The Independent National Electoral Commission (INEC) has said it would only recognise and deal with 18 political parties for the November 6 governorship election in Anambra State, pending the Supreme Court judgment regarding its powers to deregister parties.
The Commission said the clarification became necessary following various letters submitted to it recently by some of the deregistered parties signifying the intention to conduct primaries with a view to submitting names and particulars of candidates for the Anambra poll.
Recall that the electoral body had on February 6, last year, de-registered 74 political parties for failing to win any political office in the last general election.
Dissatisfied by the ruling, the Advanced Congress of Democrats (ACD) and 22 other parties approached the court to challenge their de-registration by INEC.
The Court of Appeal, Abuja Division, had overturned a ruling by a lower court affirming the de-registration of the parties by INEC, saying it had failed to give reasons to the parties on why they could no longer exist.
In a swift reaction, the Commission, in a statement, disclosed that it would approach the apex court on the matter, noting that judgment of the Court of Appeal delivered in favour of the 22 deregistered political parties is in conflict with the judgment delivered by the same court in the case of National Unity Party (NUP) vs. INEC, wherein the court affirmed its powers to deregister NUP and other political parties.
The NUP then appealed against the said judgment to the Supreme Court and the case is presently pending.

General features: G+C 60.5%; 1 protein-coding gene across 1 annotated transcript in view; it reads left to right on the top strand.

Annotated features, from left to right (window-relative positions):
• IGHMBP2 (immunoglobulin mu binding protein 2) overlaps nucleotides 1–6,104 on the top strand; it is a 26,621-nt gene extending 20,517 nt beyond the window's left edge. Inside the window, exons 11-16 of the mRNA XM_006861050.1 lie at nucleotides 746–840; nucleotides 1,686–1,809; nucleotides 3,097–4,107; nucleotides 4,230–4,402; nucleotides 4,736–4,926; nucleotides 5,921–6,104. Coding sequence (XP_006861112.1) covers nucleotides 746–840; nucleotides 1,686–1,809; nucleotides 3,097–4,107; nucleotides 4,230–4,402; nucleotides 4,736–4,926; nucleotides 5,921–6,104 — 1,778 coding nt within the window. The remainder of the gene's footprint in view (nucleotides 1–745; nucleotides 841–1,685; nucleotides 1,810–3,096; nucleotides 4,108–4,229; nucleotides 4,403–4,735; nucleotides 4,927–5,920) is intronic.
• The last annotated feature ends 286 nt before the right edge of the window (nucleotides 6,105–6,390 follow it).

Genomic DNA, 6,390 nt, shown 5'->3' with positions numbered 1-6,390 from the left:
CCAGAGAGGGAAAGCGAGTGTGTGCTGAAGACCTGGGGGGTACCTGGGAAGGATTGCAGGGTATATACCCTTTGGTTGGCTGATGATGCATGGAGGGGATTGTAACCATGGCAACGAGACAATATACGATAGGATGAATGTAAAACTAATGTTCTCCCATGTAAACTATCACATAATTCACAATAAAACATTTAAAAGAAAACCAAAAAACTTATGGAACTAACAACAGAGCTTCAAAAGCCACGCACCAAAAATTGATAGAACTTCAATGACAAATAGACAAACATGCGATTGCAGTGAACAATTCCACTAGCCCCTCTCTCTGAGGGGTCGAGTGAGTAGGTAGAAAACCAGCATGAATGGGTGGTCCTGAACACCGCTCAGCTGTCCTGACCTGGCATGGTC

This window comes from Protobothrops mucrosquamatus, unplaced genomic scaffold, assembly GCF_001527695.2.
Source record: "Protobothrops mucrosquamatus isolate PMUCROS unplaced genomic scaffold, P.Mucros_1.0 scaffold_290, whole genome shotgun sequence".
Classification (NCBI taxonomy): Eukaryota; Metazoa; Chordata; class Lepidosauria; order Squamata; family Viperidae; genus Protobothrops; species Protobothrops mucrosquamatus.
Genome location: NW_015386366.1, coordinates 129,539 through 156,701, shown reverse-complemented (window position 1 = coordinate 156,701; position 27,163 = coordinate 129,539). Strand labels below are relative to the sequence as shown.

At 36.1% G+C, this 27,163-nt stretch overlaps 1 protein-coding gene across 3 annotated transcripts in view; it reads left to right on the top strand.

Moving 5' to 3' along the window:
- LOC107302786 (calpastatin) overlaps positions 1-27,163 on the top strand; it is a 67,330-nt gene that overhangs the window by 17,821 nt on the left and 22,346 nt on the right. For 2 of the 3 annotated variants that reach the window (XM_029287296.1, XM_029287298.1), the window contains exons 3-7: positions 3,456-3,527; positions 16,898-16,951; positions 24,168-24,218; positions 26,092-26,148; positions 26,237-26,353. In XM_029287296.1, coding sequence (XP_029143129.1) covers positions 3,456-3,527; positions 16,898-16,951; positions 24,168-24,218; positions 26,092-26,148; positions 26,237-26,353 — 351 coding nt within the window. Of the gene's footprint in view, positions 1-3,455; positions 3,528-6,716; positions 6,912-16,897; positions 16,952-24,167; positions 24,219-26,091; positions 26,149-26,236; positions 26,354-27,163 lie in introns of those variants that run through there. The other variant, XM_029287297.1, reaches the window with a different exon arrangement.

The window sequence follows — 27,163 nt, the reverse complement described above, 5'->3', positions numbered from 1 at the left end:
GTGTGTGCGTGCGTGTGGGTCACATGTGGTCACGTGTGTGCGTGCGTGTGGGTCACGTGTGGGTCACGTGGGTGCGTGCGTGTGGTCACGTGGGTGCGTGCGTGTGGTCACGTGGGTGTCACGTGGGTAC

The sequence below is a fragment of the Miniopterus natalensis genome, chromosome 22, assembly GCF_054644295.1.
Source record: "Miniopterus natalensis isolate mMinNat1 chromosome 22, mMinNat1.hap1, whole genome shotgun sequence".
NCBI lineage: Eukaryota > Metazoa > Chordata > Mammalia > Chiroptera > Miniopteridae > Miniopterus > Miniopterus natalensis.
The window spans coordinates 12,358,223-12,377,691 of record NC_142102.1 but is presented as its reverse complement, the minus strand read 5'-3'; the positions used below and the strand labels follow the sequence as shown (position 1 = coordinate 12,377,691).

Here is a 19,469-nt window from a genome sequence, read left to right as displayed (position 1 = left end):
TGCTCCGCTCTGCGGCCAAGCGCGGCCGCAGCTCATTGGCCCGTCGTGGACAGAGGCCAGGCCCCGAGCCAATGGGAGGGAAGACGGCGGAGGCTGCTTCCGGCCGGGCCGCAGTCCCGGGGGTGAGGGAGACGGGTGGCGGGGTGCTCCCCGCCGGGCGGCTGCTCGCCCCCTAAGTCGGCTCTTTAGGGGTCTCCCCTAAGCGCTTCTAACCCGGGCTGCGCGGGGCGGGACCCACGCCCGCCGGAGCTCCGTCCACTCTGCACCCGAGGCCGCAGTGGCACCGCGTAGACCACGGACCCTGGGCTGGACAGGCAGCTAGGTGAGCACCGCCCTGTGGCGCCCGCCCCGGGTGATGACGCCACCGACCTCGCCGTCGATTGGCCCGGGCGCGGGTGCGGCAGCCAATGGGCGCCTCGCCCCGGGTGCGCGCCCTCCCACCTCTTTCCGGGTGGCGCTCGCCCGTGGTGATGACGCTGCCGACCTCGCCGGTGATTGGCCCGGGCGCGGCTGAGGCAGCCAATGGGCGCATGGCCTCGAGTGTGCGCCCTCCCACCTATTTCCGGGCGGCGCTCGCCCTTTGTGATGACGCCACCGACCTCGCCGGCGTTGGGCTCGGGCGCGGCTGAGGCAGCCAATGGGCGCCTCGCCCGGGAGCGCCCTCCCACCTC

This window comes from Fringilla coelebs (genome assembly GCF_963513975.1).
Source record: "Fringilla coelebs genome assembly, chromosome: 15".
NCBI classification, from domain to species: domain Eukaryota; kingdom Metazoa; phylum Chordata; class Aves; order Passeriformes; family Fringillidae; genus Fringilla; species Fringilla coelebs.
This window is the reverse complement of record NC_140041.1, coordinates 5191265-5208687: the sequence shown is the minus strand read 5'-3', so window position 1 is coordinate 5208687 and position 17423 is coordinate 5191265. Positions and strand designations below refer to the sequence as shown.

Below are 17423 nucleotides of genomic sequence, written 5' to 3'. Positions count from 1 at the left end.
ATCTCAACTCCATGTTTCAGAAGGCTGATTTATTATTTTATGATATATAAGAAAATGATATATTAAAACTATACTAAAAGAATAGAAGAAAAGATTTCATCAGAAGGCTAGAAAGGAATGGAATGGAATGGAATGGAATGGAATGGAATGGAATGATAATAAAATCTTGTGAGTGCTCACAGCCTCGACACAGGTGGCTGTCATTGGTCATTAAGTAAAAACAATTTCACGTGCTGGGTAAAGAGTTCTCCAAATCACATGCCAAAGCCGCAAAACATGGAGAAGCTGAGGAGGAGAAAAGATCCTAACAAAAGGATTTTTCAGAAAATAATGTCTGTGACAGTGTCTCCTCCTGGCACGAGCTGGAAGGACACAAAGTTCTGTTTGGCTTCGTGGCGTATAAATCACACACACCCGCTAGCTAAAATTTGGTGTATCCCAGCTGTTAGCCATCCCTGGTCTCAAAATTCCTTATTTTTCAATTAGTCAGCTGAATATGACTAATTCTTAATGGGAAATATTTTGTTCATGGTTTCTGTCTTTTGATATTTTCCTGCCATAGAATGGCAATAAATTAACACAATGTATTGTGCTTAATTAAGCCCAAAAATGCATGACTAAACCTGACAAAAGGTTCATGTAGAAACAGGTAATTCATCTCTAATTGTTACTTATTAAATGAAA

The appeal filed by the Commission against the judgment of the Court of Appeal relating to the 22 deregistered parties is also pending at the apex court.
INEC Commissioner, Mr. Festus Okoye, in a statement yesterday in Abuja, advised the 74 deregistered parties to await the judgment of the apex court on appeals relating to the powers of the electoral body to deregister parties.
He added that the Commission was always ready to obey court orders and would abide by any judgment delivered by the apex court, noting: “The Commission will continue to recognise and deal with only the 18 registered political parties, pending the final resolution and determination of the various appeals filed and pending before the Supreme Court.
“Consequently, INEC will not monitor any purported primaries by any of the deregistered political parties and will not issue access code to or accept the list and particulars of candidates emanating from such primaries.”
Okoye urged the participating political parties to strictly adhere to the provisions of their constitutions on internal party administration and nomination of candidates for elections.
This, he stated, became necessary in view of the recent spate of complaints regarding the dissolution of the executives of state branches, even where their tenures have not expired, as well as the rash of conflicting court orders with respect to party primaries and candidature long after elections have been conducted by the commission.
He further appealed to stakeholders to support its efforts to strengthen the electoral process, noting: “These efforts presently include, but are not limited to, the initiative to expand access of voters to polling units; resumption of the continuous voter’s registration; amendment of the electoral legal framework; preparations for the conduct of the Anambra, Ekiti and Osun governorship elections and some by-elections; deepening of the use of technology in the electoral process, as well as early preparations for the 2023 general election.”
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